The rhetoric of cyberwar is heating up, but a real understanding of cyber threats is missing from the debate.
There's been a war of words lately over the meaning of war - specifically, cyberwar. What is it? How do we recognize it? When it happens, what's the appropriate response? These aren't academic questions. As the Defense Department stands up a new Cyber Command, the definition of war in the ungovernable expanse of the Internet is a fundamental problem, still unanswered.
Among the technological cognoscenti, two camps are taking shape, and their critiques and counterpoints - played out in blog posts, Twitter streams and op-eds - are giving way to personal invective. One camp holds that the United States is engaged in cyberwar right now, and it's losing. This war is being fought against shadowy hacker groups, some of which are employed as proxies by the United States' main strategic rivals, China and Russia. Every day, they make thousands of attempts to penetrate government and corporate computer systems. Those who ignore this persistent threat do so at the nation's peril, as hackers continue to steal vital information and disrupt operations.
The other camp holds that while malicious activity permeates cyberspace, the "cyberwar" label was cooked up by former government officials who now work for security consulting firms. They're in line to receive the billions of dollars in cyber defense spending forecast for the public and private sector in the next few years, and so these cyber Cassandras have an incentive to promote fear and obscure reality. They stand ready to ignite a cyber arms race by refashioning criminal hackers as marauding Internet soldiers.
What's missing from this debate is a better sense of what the real nature of a cyber threat is. Cyberwar is a legitimate term. But it's only narrowly applicable. In the United States, it describes computer-based attacks by the military on the computer networks of its adversaries to cause harm in the real world. That latter point is essential. In 2007, the military hacked into the cell phones of insurgents in Iraq in order to send them misleading text messages that lured them into traps. Ask the military's cyberwarriors how they view what they do, and they'll tell you a computer is a weapon, but not a lethal one on its own. The entire point of cyberwar is to cause some damage in the offline world. v Cyberwar is the wrong term to use when describing the thousands of attempts each day to steal information from sensitive government and corporate computer networks. This is espionage, plain and simple. When Google accused hackers in China of pilfering the company's trade secrets, that really was an allegation of industrial spying. When U.S. officials are warned not to carry any sensitive information on their laptops or phones when traveling in China - and preferably to leave all their electronic equipment at home - they're being schooled in counterintelligence. To call this "warfare" offers no remedy. What is the United States supposed to do when the Chinese government steals from an American company. Bomb Beijing?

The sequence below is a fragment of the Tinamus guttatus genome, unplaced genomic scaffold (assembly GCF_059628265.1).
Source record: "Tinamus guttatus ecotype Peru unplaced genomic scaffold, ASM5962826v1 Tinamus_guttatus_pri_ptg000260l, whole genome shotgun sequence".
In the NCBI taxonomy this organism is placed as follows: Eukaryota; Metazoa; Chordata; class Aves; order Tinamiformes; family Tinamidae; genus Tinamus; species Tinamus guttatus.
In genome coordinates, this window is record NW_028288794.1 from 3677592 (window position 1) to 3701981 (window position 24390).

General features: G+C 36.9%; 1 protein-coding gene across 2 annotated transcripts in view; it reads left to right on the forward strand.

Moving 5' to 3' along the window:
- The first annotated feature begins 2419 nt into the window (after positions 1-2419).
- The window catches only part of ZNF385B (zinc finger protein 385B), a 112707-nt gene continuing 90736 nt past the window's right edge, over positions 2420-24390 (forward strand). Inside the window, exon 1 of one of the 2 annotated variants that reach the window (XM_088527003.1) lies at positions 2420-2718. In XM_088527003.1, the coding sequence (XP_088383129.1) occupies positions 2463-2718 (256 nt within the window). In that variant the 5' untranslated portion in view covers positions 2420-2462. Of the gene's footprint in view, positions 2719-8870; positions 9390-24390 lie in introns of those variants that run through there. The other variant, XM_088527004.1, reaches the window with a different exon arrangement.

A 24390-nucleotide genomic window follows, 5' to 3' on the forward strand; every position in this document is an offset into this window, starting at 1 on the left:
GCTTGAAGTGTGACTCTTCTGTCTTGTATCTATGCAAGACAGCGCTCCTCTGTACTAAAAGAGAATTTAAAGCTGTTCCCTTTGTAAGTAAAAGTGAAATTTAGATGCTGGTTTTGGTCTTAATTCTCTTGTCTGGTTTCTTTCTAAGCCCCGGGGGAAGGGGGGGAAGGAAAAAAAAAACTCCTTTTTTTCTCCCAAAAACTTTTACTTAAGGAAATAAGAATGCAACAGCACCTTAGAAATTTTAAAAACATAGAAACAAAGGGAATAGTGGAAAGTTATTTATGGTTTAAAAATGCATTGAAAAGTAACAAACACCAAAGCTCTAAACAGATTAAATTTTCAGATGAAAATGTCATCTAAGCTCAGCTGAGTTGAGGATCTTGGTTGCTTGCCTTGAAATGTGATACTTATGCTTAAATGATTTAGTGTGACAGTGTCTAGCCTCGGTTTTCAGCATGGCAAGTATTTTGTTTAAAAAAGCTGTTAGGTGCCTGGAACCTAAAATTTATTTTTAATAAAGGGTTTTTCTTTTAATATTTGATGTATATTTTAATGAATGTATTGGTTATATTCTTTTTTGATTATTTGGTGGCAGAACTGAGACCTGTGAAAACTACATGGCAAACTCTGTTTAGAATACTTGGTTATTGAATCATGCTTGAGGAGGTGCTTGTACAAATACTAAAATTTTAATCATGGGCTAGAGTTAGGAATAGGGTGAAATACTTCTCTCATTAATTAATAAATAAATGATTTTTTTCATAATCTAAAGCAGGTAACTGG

The war of words over cyberwar is an important debate. But it's time to step back and take a deep breath. The distinction between war and espionage is only a first step, but it takes us in the right direction.
Shane Harris is the author of The Watchers: The Rise of America's Surveillance State. He covered intelligence and technology at Government Executive from 2001 to 2005.
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